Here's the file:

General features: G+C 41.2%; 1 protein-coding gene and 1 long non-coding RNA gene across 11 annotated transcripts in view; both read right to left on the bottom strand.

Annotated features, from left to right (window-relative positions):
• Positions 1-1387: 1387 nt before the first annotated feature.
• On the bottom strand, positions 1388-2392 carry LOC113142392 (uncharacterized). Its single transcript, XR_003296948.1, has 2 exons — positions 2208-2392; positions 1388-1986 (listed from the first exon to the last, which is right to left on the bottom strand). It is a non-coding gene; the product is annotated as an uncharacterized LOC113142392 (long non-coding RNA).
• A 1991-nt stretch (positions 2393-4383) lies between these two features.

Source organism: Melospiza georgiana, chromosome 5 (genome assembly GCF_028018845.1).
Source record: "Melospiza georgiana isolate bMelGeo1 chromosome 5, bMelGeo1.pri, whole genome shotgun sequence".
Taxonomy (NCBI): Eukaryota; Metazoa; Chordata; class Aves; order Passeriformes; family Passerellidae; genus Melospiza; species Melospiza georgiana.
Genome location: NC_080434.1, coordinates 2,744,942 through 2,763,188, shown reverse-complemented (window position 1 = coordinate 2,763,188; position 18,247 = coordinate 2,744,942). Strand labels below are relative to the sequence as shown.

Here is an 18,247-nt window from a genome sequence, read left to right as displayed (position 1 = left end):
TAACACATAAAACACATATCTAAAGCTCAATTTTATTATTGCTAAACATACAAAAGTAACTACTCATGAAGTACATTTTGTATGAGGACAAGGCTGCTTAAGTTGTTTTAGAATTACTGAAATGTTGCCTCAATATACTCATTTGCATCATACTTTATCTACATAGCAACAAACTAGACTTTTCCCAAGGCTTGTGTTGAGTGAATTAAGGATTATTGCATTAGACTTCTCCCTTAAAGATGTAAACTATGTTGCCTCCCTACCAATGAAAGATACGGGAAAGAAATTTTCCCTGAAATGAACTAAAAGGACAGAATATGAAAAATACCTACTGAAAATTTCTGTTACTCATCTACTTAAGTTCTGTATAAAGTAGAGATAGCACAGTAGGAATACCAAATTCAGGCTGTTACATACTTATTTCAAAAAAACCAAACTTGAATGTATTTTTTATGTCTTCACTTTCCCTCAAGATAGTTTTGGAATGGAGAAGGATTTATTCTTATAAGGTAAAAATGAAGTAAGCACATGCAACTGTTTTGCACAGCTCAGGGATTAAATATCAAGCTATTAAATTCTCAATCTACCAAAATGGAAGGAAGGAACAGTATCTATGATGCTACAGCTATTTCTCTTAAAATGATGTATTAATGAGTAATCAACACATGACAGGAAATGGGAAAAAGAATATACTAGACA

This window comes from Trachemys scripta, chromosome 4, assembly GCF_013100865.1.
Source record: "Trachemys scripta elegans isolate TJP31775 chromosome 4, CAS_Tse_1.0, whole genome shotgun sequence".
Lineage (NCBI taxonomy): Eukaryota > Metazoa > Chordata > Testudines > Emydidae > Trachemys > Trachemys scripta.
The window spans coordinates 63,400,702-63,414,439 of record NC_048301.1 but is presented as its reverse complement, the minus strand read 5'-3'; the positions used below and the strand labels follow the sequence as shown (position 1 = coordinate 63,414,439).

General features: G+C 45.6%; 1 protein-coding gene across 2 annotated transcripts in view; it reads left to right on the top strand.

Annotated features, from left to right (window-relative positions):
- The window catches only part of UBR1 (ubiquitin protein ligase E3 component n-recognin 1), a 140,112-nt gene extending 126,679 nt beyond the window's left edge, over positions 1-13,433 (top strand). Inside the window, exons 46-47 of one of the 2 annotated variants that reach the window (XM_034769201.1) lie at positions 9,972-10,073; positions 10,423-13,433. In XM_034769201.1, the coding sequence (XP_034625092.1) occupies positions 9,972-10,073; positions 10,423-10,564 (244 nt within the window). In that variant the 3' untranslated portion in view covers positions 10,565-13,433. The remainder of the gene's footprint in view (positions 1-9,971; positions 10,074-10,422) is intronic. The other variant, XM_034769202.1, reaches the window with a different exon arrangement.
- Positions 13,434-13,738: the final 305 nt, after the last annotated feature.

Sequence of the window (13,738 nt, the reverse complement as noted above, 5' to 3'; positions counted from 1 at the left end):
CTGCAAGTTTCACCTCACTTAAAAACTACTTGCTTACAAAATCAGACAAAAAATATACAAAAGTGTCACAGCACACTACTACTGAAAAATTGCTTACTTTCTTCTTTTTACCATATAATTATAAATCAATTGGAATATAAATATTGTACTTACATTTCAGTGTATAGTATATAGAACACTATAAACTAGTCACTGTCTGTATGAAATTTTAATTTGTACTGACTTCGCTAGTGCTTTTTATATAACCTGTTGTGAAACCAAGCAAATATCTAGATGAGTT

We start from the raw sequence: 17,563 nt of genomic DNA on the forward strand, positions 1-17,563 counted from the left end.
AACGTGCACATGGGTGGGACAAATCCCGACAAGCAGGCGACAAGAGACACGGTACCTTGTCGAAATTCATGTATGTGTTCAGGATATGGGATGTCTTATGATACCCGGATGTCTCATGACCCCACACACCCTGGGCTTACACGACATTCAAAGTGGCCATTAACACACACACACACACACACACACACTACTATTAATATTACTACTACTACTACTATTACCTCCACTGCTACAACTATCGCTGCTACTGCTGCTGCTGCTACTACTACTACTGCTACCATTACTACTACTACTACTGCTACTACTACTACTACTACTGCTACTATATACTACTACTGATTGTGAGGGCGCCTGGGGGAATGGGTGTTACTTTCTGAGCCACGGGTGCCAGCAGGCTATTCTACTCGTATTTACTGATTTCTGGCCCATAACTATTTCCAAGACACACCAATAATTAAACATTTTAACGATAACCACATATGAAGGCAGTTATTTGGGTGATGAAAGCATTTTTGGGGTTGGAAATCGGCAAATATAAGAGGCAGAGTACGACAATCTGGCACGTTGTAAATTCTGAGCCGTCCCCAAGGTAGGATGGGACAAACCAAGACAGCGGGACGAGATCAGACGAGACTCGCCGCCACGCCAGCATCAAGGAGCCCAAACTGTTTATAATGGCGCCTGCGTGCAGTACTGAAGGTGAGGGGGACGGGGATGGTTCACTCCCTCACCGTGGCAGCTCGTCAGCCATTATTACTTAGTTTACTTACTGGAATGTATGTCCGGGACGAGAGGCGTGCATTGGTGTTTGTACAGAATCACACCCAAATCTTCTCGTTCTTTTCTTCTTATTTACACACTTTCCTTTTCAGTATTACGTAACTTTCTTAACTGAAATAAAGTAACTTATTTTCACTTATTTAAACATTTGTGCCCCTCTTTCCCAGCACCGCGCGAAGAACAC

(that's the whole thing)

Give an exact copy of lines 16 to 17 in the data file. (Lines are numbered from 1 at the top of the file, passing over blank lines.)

General features: G+C 45.6%; 1 protein-coding gene across 2 annotated transcripts in view; it reads left to right on the top strand.

Annotated features, from left to right (window-relative positions):